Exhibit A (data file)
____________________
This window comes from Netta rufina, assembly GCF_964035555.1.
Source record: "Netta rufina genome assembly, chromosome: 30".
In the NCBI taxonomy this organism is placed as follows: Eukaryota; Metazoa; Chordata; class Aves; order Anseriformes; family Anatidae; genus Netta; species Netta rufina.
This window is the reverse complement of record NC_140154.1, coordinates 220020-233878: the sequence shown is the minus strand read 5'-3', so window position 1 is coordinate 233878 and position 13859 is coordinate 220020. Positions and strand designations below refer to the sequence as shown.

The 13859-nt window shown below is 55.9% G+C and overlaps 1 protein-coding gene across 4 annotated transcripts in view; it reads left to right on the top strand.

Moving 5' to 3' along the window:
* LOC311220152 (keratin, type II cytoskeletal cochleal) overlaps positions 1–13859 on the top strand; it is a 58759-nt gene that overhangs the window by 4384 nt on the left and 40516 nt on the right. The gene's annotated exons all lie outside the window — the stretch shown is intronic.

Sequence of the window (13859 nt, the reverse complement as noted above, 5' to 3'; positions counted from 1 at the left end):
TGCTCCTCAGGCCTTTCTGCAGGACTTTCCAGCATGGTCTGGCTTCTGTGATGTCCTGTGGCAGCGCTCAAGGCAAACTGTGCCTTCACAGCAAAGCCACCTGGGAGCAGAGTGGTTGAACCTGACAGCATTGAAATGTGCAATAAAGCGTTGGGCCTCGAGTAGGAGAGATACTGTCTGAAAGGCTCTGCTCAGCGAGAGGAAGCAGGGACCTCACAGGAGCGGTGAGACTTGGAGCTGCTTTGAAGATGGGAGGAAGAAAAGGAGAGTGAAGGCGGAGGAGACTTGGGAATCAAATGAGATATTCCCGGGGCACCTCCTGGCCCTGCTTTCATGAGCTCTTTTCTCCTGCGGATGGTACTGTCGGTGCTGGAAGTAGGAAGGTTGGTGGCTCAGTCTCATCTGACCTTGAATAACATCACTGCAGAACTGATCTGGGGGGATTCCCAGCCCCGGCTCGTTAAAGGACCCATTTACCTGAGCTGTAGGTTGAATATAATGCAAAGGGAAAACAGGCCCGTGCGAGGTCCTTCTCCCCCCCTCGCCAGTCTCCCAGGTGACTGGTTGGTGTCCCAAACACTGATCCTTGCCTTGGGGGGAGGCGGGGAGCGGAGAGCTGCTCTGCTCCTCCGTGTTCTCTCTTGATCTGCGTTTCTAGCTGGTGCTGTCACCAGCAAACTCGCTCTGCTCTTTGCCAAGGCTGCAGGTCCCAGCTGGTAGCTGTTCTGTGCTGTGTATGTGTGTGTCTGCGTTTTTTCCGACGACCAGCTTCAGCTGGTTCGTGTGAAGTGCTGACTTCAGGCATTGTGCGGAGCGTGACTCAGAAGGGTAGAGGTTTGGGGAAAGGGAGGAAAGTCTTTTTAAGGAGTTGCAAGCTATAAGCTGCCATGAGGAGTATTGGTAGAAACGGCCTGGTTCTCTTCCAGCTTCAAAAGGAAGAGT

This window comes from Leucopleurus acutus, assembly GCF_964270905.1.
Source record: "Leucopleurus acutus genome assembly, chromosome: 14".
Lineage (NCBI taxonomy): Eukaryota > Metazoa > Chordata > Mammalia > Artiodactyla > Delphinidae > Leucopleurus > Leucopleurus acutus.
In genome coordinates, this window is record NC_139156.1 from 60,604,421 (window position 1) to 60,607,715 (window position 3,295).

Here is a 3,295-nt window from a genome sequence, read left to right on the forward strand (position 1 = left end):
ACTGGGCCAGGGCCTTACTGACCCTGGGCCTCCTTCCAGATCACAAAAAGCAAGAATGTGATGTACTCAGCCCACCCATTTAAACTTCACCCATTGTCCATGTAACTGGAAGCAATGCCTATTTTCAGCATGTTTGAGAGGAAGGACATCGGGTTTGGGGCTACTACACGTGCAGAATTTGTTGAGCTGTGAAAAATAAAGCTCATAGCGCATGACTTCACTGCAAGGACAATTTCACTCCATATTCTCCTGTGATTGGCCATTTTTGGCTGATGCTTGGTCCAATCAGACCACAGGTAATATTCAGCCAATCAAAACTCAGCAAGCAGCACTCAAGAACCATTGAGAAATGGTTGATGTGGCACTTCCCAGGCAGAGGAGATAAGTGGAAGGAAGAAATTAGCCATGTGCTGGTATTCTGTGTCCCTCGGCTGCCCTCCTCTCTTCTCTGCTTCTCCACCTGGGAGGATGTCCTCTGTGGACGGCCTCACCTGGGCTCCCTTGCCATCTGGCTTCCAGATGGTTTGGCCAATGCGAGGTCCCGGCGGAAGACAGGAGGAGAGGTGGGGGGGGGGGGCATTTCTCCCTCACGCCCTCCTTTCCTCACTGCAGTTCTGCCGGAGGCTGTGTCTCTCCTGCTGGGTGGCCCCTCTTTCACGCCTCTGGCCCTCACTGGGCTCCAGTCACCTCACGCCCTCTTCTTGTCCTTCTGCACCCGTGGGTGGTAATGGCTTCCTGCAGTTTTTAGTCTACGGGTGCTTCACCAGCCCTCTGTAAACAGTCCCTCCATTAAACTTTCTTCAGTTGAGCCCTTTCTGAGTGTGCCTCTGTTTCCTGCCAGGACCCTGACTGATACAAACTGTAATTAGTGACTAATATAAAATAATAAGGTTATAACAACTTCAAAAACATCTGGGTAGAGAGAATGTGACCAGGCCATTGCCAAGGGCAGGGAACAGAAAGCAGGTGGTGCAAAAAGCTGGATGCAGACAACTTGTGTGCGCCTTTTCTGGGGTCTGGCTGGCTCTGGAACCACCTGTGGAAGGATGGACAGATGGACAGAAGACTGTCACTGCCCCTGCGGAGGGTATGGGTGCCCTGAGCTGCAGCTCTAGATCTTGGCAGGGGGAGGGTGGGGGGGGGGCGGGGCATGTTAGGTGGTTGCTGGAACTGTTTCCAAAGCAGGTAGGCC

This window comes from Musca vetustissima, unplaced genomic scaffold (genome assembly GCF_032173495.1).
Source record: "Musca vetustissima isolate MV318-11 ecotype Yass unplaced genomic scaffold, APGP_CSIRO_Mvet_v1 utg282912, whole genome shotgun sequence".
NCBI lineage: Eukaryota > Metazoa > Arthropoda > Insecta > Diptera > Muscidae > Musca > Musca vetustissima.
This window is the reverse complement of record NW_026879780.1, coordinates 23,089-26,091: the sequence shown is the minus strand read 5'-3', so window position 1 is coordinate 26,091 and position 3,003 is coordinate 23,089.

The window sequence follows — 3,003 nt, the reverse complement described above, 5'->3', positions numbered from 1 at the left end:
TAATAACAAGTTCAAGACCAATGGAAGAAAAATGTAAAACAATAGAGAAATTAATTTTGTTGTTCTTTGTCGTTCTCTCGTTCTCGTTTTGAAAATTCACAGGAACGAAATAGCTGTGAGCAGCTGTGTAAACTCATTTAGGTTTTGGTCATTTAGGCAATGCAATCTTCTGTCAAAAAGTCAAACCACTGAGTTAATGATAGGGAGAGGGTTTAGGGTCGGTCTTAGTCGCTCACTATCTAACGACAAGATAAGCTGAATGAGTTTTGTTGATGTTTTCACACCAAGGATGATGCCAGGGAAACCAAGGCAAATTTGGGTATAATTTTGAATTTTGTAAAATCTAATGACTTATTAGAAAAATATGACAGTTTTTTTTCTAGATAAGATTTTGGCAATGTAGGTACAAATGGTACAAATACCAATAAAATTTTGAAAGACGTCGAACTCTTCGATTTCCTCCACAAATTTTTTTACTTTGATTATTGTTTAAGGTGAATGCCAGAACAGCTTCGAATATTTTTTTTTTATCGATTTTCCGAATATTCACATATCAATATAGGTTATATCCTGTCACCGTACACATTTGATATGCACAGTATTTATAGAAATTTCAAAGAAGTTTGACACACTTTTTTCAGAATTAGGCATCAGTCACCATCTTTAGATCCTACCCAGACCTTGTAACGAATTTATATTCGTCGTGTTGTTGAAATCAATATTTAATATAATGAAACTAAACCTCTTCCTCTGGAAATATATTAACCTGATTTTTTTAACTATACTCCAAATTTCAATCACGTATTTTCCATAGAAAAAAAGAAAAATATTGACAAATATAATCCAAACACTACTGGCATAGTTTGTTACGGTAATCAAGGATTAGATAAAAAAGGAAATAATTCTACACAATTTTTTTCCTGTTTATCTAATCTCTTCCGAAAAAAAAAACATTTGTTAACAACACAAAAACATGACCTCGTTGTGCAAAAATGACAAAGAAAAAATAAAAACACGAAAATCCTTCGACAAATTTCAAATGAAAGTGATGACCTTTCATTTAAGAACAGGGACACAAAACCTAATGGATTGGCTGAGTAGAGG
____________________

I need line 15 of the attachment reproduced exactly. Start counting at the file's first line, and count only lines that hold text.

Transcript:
ACTGGGCCAGGGCCTTACTGACCCTGGGCCTCCTTCCAGATCACAAAAAGCAAGAATGTGATGTACTCAGCCCACCCATTTAAACTTCACCCATTGTCCATGTAACTGGAAGCAATGCCTATTTTCAGCATGTTTGAGAGGAAGGACATCGGGTTTGGGGCTACTACACGTGCAGAATTTGTTGAGCTGTGAAAAATAAAGCTCATAGCGCATGACTTCACTGCAAGGACAATTTCACTCCATATTCTCCTGTGATTGGCCATTTTTGGCTGATGCTTGGTCCAATCAGACCACAGGTAATATTCAGCCAATCAAAACTCAGCAAGCAGCACTCAAGAACCATTGAGAAATGGTTGATGTGGCACTTCCCAGGCAGAGGAGATAAGTGGAAGGAAGAAATTAGCCATGTGCTGGTATTCTGTGTCCCTCGGCTGCCCTCCTCTCTTCTCTGCTTCTCCACCTGGGAGGATGTCCTCTGTGGACGGCCTCACCTGGGCTCCCTTGCCATCTGGCTTCCAGATGGTTTGGCCAATGCGAGGTCCCGGCGGAAGACAGGAGGAGAGGTGGGGGGGGGGGGCATTTCTCCCTCACGCCCTCCTTTCCTCACTGCAGTTCTGCCGGAGGCTGTGTCTCTCCTGCTGGGTGGCCCCTCTTTCACGCCTCTGGCCCTCACTGGGCTCCAGTCACCTCACGCCCTCTTCTTGTCCTTCTGCACCCGTGGGTGGTAATGGCTTCCTGCAGTTTTTAGTCTACGGGTGCTTCACCAGCCCTCTGTAAACAGTCCCTCCATTAAACTTTCTTCAGTTGAGCCCTTTCTGAGTGTGCCTCTGTTTCCTGCCAGGACCCTGACTGATACAAACTGTAATTAGTGACTAATATAAAATAATAAGGTTATAACAACTTCAAAAACATCTGGGTAGAGAGAATGTGACCAGGCCATTGCCAAGGGCAGGGAACAGAAAGCAGGTGGTGCAAAAAGCTGGATGCAGACAACTTGTGTGCGCCTTTTCTGGGGTCTGGCTGGCTCTGGAACCACCTGTGGAAGGATGGACAGATGGACAGAAGACTGTCACTGCCCCTGCGGAGGGTATGGGTGCCCTGAGCTGCAGCTCTAGATCTTGGCAGGGGGAGGGTGGGGGGGGGGCGGGGCATGTTAGGTGGTTGCTGGAACTGTTTCCAAAGCAGGTAGGCC